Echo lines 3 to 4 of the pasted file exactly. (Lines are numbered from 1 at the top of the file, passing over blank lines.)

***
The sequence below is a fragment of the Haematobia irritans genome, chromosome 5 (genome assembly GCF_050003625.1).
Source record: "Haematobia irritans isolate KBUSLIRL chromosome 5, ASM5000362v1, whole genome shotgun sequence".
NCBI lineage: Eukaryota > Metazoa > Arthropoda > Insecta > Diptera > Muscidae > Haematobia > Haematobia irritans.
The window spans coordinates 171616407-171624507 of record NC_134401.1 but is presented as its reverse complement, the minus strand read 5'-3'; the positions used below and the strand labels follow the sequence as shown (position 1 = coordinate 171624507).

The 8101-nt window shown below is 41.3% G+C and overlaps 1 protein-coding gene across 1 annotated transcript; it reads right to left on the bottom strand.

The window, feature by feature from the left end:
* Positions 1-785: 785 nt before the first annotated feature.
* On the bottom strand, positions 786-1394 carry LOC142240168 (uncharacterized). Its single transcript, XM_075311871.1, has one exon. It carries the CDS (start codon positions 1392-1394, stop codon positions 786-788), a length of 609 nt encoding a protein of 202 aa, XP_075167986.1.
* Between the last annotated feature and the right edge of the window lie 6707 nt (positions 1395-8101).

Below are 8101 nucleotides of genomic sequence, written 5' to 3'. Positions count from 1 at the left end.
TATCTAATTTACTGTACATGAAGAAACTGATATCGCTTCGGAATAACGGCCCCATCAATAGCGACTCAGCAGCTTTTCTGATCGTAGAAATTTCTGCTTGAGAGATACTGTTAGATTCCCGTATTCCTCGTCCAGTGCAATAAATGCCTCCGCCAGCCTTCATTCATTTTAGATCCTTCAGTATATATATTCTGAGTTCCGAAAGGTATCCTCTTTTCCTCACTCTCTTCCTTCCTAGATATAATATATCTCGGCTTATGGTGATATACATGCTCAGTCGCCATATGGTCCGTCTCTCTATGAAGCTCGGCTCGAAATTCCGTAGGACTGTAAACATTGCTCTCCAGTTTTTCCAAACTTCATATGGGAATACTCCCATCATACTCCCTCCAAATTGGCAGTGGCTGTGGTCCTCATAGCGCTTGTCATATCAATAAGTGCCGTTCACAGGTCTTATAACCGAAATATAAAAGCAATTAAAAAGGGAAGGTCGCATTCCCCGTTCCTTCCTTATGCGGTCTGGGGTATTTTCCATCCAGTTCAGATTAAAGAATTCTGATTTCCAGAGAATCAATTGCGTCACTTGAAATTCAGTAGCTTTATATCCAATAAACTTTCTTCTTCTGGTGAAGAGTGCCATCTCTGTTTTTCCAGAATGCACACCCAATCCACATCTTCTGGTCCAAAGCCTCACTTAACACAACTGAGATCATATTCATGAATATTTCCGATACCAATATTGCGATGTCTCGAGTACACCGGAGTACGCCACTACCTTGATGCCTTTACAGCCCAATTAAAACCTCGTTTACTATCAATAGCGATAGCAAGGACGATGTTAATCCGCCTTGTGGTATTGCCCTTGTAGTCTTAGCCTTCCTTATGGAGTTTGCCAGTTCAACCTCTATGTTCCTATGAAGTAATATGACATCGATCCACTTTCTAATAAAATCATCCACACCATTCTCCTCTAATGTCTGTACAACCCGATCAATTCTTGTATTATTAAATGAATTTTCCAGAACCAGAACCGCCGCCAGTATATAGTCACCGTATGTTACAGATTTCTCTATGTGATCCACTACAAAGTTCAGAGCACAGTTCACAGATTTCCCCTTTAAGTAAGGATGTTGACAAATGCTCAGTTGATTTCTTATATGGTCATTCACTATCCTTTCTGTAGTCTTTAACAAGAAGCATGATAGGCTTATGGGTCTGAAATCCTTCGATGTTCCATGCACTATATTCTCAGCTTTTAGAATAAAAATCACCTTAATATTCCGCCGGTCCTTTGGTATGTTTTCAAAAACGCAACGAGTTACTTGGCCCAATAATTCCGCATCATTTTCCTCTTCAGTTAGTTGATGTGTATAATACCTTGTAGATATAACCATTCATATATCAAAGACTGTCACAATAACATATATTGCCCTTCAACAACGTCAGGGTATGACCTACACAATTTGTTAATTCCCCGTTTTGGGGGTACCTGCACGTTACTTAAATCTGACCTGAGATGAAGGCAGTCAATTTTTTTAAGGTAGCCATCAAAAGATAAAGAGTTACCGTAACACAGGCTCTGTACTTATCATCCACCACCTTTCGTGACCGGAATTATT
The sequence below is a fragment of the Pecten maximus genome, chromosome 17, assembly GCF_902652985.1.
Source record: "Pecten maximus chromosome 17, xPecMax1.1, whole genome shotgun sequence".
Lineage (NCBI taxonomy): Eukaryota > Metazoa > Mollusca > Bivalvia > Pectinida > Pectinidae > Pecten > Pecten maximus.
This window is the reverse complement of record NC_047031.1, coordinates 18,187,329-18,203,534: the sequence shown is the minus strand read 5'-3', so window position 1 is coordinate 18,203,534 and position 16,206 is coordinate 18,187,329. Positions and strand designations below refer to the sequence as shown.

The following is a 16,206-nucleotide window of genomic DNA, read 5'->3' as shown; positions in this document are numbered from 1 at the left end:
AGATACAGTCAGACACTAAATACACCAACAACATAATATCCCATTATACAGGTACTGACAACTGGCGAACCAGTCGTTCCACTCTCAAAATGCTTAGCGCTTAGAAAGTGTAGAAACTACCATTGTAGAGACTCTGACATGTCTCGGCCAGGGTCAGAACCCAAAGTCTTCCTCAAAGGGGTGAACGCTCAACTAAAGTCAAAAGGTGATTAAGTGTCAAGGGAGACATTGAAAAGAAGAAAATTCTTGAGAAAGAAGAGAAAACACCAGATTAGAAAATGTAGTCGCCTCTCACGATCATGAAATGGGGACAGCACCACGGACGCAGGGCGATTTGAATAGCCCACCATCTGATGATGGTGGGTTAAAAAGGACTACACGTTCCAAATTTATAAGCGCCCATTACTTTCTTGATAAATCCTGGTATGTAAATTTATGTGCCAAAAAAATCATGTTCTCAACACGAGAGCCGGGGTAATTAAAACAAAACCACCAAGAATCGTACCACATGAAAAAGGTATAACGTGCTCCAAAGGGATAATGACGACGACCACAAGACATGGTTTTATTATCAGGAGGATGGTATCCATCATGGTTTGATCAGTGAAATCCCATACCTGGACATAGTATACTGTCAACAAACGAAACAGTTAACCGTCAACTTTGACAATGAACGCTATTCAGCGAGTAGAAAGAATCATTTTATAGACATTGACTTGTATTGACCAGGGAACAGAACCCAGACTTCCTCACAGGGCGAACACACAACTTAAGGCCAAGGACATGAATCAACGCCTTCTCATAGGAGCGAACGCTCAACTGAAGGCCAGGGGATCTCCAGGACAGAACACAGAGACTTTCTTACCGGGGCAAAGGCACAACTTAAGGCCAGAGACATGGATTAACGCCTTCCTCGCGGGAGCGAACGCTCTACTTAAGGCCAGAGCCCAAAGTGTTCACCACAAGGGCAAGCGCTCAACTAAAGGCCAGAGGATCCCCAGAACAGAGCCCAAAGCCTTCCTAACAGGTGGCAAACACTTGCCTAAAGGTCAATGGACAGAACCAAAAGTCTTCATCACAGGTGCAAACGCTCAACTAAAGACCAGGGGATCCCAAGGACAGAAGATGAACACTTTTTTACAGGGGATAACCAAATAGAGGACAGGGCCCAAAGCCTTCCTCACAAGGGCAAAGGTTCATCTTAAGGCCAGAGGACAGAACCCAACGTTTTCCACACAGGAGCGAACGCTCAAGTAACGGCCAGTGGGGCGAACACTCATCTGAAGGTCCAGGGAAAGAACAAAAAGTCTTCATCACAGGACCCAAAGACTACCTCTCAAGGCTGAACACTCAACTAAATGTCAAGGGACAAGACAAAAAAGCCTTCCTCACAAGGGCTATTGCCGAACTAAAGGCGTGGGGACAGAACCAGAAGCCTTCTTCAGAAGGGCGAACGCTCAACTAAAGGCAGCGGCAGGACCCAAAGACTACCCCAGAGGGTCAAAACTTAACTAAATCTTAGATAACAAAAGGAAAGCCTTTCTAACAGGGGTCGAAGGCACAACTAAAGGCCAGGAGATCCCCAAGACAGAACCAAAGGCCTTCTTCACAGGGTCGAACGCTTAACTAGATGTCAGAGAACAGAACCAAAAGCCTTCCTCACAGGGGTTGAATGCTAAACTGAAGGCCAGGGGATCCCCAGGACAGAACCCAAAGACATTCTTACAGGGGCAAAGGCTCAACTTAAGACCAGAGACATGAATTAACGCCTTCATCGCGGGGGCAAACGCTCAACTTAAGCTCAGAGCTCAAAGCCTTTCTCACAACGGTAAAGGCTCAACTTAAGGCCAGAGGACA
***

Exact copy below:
NCBI lineage: Eukaryota > Metazoa > Arthropoda > Insecta > Diptera > Muscidae > Haematobia > Haematobia irritans.
The window spans coordinates 171616407-171624507 of record NC_134401.1 but is presented as its reverse complement, the minus strand read 5'-3'; the positions used below and the strand labels follow the sequence as shown (position 1 = coordinate 171624507).